Introducing Good Karma. Its CEO is Craig Karmazin. He’s the son of Mel Karmazin, an iconic executive of the past in both the radio and television space. The company owns stations in Florida, Wisconsin and Ohio. Good Karma already LMA’s ESPN’s Chicago station, WMVP, meaning that Good Karma programs the Chicago station, pays ESPN a yearly fee and retains the revenue. Now, Good Karma is about to make a deal to LMA ESPN’s New York, Los Angeles and perhaps its Dallas station. And that should just about end ESPN’s management of its O&O radio stations.
ESPN’s radio assets, the stations the company owns, are worth a fraction of what it paid for them through the years. If they’re to be sold, ESPN bean-counters would be facing big write-offs.
In its early years, ESPN Audio owned no stations. It syndicated its programming locally, cobbled them to form a national network and sold advertising. Now ESPN Audio is being downsized and is recasting itself into a heap of podcasts.
You’d hope that there’s a solid plan somewhere. But when you don’t hear much about future plans, it makes you wonder silently. Will ESPN follow Fox Sports and license out its valuable brand to an iHeart, the largest radio group in America? It’s what Fox Sports Radio does with iHeart. There’s little risk.
Meanwhile, ESPN Radio’s circuitous, three-decade, muddled journey is floundering and it appears that the Disneys will focus on podcasts and what it can do with its national network, made up of affiliates all across the country. I guess the fact that every Tom, Dick and Harry have podcasts doesn’t matter. Sadly, gone are good people like McCarthy.
Michael Kay, ESPN New York’s best known personality, called out ESPN for not retaining McCarthy. Mike could end up working for Good Karma when it takes the reins.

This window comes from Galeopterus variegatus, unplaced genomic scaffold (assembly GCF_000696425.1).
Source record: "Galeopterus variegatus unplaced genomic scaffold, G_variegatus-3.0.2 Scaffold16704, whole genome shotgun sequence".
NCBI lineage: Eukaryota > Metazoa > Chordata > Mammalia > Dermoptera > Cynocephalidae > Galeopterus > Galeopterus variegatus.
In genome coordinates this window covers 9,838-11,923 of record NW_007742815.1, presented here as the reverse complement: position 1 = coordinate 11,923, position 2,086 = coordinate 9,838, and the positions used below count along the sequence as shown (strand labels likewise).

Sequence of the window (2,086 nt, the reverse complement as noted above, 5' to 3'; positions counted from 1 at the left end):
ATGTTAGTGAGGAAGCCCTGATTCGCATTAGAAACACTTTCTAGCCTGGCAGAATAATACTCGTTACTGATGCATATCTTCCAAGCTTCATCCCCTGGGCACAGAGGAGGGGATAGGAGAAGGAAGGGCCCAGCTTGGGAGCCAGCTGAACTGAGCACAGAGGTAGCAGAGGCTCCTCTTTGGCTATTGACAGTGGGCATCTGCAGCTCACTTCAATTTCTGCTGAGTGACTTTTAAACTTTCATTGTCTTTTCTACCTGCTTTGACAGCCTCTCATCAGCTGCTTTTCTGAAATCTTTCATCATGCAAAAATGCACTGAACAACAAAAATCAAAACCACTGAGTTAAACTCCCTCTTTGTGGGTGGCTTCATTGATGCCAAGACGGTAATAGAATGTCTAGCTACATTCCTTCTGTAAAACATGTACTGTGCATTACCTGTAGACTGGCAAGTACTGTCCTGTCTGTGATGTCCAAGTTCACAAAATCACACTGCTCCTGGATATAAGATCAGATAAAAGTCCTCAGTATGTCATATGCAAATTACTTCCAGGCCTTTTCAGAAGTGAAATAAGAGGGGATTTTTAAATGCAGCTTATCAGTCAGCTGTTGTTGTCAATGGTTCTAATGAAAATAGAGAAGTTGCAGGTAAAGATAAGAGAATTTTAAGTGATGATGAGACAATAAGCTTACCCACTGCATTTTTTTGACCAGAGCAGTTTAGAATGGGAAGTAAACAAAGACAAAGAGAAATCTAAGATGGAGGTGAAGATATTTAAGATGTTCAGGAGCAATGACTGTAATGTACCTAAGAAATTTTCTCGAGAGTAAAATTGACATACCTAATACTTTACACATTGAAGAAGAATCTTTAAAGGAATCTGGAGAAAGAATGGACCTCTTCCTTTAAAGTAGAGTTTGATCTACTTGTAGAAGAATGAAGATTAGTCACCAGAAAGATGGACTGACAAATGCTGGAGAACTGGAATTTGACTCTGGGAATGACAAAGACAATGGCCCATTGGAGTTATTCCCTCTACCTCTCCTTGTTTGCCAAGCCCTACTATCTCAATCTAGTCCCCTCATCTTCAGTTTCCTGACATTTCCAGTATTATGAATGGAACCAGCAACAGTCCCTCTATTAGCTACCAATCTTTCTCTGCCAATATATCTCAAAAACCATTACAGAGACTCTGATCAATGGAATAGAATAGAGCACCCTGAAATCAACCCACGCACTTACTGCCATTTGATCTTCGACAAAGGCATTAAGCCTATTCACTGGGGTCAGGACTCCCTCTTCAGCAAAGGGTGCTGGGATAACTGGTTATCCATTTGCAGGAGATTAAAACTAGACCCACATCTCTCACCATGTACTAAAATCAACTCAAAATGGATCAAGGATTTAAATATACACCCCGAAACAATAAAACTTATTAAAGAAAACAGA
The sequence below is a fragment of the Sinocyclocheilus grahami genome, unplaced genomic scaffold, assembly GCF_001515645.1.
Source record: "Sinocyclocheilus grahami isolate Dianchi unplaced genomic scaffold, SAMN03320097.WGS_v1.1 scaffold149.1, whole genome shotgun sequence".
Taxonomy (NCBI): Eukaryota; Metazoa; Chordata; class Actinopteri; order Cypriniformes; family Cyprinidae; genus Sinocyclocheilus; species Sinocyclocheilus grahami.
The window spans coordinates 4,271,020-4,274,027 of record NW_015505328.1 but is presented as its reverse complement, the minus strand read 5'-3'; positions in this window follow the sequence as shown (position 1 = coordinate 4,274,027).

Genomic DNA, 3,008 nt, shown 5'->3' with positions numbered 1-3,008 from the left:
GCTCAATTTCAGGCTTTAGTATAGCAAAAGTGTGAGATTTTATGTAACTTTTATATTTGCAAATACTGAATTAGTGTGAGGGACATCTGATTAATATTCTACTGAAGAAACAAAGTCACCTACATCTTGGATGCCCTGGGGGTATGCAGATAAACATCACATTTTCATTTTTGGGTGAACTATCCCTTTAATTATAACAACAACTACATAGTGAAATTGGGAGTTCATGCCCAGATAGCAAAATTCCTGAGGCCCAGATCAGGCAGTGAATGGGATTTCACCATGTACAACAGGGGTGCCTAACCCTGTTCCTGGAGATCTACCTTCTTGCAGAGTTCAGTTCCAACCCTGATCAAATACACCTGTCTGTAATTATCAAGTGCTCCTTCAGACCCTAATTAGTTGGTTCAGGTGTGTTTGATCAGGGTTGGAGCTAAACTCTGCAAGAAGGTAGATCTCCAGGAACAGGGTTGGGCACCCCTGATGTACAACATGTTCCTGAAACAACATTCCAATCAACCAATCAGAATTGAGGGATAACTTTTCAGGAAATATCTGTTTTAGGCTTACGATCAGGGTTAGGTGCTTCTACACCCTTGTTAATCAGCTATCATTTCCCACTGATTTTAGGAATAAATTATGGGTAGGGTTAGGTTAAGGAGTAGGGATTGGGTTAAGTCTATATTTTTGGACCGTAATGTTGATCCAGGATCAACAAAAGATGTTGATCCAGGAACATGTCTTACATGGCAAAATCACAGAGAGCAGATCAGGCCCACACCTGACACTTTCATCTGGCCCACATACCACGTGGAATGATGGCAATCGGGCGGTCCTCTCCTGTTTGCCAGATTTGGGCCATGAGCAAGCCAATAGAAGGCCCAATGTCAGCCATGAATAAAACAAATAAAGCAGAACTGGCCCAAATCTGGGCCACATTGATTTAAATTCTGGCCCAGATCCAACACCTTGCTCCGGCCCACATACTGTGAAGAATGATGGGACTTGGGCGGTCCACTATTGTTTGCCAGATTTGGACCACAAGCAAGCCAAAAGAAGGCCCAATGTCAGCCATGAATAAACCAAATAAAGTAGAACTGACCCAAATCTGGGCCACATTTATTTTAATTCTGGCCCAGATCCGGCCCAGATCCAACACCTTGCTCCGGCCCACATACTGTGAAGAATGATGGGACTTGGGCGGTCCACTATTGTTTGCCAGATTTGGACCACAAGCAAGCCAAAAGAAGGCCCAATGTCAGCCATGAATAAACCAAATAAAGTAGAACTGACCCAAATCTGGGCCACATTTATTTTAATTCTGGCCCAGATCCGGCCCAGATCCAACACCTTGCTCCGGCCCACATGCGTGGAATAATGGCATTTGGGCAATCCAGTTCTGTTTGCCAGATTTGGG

Anyone keeping his or her pulse on the recent rights’ negotiations for the Final Four saw this coming. The NCAA ended up having to partner with an old enemy, Westwood One, which it sued for unpaid bills last year. But there weren’t any other serious bidders for the rights.
It’s too bad. ESPN sat on dynamite. McCarthy wanted to bid seriously for the rights and could have acquired them efficiently. But his bosses apparently never allowed him to ante up the money. It likely frustrated McCarthy. Right then and there, he clearly read the writing on the wall.
The media world has changed. From 1921 through late in the last millennium, media grew in an orderly fashion. Radio came first in the 1920s, the brainchild of David Sarnoff who helped found NBC. It was all AM radio, locally and nationally. Television’s incipience was spawned through early experiments in the late 1930s. After the interruption during the war, the video medium blossomed. By the 50s and 60s ,TV was an American staple.
Yet radio survived for among other reasons the advent of FM which perfected the sound of music in cars beginning in the late 1960s. Television then erupted in the 70s through cable which enabled viewers deep in the suburbs to get clear pictures. New national networks, courtesy of price efficient satellite dishes, enabled news, entertainment and sports programs to balloon. Viewers were living in a dream world and ESPN was sitting on the top of the globe. But noting lasts forever, not today.
Smartphones and streaming devices surfaced. Subscribers cut cable cords like perforated toilet paper. We’re living in a new world of constant change. Here today, gone tomorrow. Orderly growth of media is slipping out of all our hands like soap in a shower. Tentacles, the wares of technological growth, are turning into stubborn obstacles and unpredictable banes to success.
If you asked ESPN’s CEO Jimmy Pitaro about radio, he’d probably tell you it’s for police squad-cars and ambulances.
And now ESPN Radio is dealing with Seward’s Folly.